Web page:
Category Archives: digital technology

Keep Calm & Play Video Games

When I (Said) was 8 years old, my parents bought me a Playstation video game console. It was the beginning of what is now my favorite hobby. Whenever I purchase a game, I adore the ‘new game smell.’ It resembles being in a brand new car or picking up a new book for the first time. I associate it with feelings of enjoyment and excitement. I am holding an adventure in the palm of my hands.

Some may think that video games are a waste of time and money, but I do not agree. Video games are a form of entertainment that has grown rapidly since the 1970’s. They have caused controversy, changed lives, and challenged how we tell stories. My main attraction to video games stems from the fact that I am no longer a spectator but a participant in the storytelling. Nothing is more satisfying than taking a break from my daily routines and readings to immerse myself in another world. Video games have allowed me to experience rich narratives that have enhanced my thinking and influenced how I see the world. Since they are often designed to challenge the player to complete a task, video games are an amazing tool to develop problem-solving skills (trial & error, perseverance, multiple solutions…). Since 1999, video games have taught me about history, culture, science, drama, crime, racism, love, creativity, imagination and more. In other words, video games made me literate; video games are art.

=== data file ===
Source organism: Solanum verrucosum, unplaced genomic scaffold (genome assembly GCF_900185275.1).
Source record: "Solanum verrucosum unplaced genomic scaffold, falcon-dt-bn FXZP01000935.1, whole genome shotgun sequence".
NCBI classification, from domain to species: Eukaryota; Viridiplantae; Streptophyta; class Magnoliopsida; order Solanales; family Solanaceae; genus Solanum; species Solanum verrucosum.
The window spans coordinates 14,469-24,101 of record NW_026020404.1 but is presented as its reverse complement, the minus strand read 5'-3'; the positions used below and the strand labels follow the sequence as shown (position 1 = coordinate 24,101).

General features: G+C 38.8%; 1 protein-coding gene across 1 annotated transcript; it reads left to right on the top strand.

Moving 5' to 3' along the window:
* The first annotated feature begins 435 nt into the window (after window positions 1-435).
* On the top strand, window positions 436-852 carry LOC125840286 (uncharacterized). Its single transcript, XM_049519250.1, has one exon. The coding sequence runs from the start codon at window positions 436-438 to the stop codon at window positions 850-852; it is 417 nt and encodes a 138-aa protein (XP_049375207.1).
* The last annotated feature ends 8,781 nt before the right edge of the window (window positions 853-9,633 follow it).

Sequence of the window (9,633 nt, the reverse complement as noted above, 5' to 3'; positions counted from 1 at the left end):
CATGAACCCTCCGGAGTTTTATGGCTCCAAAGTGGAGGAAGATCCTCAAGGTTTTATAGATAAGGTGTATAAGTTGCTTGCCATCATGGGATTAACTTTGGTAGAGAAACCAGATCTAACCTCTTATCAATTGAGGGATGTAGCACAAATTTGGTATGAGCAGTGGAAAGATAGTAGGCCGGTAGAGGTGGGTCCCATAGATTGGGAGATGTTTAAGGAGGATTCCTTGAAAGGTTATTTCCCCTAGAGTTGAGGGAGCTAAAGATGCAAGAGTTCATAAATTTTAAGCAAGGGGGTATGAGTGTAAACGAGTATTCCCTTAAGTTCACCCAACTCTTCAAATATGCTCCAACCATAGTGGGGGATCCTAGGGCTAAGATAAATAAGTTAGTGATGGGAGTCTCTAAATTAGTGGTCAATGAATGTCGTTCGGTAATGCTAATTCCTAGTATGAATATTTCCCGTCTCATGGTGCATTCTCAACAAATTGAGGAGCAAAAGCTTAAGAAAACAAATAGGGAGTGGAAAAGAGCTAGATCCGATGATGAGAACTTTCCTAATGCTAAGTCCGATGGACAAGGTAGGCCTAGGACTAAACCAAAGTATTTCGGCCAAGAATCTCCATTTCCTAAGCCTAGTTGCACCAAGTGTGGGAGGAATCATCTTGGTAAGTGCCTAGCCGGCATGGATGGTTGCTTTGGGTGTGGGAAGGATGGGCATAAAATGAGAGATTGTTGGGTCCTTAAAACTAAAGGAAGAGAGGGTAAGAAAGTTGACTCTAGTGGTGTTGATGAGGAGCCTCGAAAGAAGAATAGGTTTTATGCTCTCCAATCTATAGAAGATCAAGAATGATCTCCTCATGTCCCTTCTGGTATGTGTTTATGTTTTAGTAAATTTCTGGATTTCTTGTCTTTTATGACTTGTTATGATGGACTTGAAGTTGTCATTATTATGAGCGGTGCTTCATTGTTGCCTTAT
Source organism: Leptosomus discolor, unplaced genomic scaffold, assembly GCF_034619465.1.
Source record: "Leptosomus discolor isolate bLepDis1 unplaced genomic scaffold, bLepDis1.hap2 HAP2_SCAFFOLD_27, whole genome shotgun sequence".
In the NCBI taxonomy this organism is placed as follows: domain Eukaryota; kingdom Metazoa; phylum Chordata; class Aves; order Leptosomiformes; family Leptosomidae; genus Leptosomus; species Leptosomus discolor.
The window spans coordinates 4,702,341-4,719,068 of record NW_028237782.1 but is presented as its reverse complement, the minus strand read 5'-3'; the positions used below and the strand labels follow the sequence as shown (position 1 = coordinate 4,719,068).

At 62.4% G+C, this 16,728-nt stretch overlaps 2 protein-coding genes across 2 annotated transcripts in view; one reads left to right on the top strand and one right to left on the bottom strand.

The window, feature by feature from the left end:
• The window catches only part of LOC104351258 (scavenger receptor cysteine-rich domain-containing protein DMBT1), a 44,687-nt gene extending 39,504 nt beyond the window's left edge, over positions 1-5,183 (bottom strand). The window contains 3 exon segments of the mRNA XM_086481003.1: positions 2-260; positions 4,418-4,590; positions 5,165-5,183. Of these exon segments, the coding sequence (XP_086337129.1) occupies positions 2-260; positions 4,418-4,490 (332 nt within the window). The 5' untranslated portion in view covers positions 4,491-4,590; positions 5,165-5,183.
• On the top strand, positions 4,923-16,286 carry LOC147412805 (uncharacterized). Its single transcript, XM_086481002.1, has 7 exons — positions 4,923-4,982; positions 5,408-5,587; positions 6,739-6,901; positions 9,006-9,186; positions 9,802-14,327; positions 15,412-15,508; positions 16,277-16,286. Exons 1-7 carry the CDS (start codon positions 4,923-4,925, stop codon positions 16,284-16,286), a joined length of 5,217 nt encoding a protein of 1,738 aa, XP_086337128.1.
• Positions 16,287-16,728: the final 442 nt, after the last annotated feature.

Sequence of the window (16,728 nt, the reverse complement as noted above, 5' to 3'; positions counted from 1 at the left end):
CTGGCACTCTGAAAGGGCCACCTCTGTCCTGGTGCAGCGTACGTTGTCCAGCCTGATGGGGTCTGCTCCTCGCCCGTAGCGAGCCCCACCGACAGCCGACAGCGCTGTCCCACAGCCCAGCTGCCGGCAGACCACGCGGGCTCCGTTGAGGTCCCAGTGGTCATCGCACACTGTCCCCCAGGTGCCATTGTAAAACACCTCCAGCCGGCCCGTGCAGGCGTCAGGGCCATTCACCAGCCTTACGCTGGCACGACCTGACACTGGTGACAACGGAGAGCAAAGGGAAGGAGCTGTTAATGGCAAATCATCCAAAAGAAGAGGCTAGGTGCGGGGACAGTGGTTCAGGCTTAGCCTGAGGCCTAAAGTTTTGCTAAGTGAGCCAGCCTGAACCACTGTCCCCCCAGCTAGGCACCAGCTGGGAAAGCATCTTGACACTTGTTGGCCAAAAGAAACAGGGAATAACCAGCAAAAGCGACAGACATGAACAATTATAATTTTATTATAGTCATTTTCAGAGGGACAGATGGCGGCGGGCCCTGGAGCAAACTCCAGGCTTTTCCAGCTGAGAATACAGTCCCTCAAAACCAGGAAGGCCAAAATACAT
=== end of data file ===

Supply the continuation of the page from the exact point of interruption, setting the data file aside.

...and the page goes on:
Instead of hoping that children ‘grow out of it’ (I certainly haven’t!), we must shift our focus to how we can use their involvement with video games to our advantage as literacy teachers. Some of my most interesting conversations as an occasional teacher have been the result of speaking the language of video games. There is no reason to discredit it as a form of media that does not contribute to knowledge building; there is great potential for its use in classroom instruction and assessment. You do NOT need to be a gamer to bring students’ out-of-classroom hobbies into the classroom. If it helps students achieve, feel included, and contributes to their personal growth, why spoil the party? Every few weeks, my mom will text me, “How’s your Playstation doing?” Often, she regrets asking, because I will spend hours telling her about my latest adventures.